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An introduction in Forex

The great news is, it’s a journey which is as fascinating as it can be lucrative. So, let’s dive right in. The Forex market refers to the global foreign exchange market. This market is a $5 trillion per day market which runs 24 hours, 5 days a week; opening in Asia on Sunday evenings and…

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If you’re reading this, you are most likely new to the world of Forex. While it can certainly seem daunting at first, once you get used to the basics it all becomes much easier to understand.

The great news is, it’s a journey which is as fascinating as it can be lucrative. So, let’s dive right in.

First thing’s first. What is the forex market?

The Forex market refers to the global foreign exchange market. This market is a $5 trillion per day market which runs 24 hours, 5 days a week; opening in Asia on Sunday evenings and closing in America on Friday nights. The market encompasses all foreign exchange transactions which take place including families exchanging money to go on holiday, all the way up to big corporations purchasing foreign property and governments loaning each other money.

How is the Forex market structured?

Unlike stock markets, which are centralised, meaning that transactions are all recorded in one place, the Forex market is decentralised; meaning that that currency transactions take place in a wide variety of different venues.

The market is essentially comprised of two categories of participant: institutional players and retail players.

Institutional players are those such as banks as and hedge funds. Banks conduct transactions on behalf of corporate customers, charging commission on the deals they carry out, while also conducting their own trades for profit. They also deal with brokers, who pass on client flow.

Retail traders refer to individual traders who are trading privately with their own money. Traders in this category can vary in size and experience from beginner traders with very small accounts to experienced, full time traders, who trade sizeable accounts.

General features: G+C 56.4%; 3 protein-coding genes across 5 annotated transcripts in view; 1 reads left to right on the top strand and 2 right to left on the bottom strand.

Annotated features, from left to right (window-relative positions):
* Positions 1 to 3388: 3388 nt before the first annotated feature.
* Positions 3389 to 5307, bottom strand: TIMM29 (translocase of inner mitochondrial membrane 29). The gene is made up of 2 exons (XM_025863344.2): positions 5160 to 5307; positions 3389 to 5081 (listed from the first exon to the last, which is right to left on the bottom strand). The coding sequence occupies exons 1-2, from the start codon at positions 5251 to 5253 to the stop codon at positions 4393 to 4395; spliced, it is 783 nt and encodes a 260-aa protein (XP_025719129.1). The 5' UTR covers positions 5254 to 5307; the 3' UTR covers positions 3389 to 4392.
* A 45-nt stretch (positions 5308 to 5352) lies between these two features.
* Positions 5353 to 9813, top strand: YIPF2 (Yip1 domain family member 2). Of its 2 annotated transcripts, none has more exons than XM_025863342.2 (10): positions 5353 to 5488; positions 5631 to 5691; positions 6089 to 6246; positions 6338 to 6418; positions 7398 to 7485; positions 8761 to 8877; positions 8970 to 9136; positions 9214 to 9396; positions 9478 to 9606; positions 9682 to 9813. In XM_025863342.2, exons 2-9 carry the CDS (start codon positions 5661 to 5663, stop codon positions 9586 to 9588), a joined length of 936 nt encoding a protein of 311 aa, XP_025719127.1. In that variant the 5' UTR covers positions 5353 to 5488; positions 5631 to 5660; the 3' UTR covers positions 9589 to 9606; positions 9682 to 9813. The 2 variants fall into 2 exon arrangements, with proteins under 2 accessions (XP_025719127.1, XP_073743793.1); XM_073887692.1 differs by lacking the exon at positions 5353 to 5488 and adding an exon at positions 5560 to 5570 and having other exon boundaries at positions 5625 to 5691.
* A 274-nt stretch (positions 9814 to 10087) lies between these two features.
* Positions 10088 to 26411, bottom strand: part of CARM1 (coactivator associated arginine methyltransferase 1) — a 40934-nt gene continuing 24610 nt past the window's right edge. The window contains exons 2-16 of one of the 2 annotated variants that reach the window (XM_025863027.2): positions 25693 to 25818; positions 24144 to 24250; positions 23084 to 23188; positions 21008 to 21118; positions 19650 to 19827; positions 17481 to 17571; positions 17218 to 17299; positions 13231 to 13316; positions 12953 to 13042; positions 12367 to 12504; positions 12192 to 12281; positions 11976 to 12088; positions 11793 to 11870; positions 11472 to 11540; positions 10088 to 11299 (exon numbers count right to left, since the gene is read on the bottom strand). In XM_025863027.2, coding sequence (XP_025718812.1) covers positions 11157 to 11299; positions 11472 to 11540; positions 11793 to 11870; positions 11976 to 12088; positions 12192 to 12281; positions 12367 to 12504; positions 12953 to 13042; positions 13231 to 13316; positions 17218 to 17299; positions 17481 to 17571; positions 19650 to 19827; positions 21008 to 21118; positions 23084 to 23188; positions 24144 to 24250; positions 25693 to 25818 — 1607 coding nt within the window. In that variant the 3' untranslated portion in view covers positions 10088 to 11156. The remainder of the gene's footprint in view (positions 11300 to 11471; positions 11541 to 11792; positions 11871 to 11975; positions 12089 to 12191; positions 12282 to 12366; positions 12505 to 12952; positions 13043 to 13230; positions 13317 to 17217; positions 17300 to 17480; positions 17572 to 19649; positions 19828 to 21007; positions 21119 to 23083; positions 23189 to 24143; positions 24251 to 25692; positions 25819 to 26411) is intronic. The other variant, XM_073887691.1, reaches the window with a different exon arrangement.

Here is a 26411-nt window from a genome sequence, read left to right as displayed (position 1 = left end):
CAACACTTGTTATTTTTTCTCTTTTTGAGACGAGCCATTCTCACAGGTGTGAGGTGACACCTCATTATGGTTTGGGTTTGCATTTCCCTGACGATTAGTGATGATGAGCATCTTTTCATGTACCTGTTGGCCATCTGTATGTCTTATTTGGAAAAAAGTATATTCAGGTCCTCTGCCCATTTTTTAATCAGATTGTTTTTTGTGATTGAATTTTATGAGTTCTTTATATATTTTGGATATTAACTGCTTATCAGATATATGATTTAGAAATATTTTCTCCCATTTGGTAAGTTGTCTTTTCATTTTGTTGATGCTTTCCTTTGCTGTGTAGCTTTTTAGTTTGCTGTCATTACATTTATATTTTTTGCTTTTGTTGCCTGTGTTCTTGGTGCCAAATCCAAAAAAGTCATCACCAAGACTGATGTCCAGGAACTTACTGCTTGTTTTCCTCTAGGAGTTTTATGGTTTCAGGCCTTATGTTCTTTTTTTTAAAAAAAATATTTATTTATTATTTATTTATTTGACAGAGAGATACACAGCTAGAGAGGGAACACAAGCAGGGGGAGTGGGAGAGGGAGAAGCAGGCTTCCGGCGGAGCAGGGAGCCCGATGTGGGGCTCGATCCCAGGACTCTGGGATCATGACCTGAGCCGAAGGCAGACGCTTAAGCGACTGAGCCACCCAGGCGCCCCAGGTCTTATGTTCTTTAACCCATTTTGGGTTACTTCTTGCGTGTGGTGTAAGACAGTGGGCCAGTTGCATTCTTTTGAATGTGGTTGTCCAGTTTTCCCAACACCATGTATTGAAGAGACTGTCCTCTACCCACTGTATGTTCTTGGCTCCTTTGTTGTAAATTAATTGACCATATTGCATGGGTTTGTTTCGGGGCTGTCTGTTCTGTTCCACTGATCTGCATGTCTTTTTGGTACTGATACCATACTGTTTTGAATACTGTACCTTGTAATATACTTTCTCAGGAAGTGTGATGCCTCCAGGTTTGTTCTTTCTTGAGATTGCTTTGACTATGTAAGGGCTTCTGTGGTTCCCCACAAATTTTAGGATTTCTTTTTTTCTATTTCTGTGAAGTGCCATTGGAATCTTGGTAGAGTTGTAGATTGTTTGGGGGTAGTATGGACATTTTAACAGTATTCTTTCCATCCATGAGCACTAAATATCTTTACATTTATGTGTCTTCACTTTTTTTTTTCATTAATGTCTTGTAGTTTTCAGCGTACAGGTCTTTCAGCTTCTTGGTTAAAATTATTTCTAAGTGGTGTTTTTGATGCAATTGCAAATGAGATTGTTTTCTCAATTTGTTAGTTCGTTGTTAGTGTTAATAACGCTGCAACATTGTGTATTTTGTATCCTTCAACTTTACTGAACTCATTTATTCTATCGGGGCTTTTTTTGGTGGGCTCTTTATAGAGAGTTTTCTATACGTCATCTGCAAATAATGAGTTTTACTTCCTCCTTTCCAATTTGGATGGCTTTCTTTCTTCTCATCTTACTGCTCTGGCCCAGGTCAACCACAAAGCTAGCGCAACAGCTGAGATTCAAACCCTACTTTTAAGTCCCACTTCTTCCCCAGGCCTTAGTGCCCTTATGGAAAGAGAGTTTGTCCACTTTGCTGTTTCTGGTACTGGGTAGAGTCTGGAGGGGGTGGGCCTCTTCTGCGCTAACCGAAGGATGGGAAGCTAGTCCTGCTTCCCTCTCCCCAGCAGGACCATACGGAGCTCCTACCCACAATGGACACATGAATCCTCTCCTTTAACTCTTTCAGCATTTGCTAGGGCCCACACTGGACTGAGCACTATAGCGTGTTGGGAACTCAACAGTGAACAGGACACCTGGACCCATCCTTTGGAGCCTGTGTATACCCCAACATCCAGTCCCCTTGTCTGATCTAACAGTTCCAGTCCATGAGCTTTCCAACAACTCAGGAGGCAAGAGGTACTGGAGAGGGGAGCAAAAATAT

What drives the forex market?

The forex market is driven by two things: the force of supply and demand, and fundamentals.

Supply and demand simply refer to the level of buying and selling going on globally, which affects whether the price of a currency moves higher or lower. If more people are buying than selling the currency will appreciate in value. Similarly, if more people are selling than buying, the currency will depreciate in value.

What are fundamentals?

Fundamentals refer to economic news and central bank monetary policy. Each day, economic data points are released on a per country basis giving valuable insights into the health of the respective economy, measuring points such as: inflation, GDP, unemployment and trade levels. If the data releases are positive, it will tend to drive the price of the currency higher. If the data releases are negative, it will tend to drive the price of the currency lower.

How does central bank policy affect markets?

Central bank monetary policy refers to the actions taken by the central bank to manage the economy. These actions can be classed as either tightening or loosening.

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In a tightening scenario the bank will raise interest rates and withdraw monetary stimulus, this will typically lead to the currency appreciating as investors are drawn towards the higher yield on offer.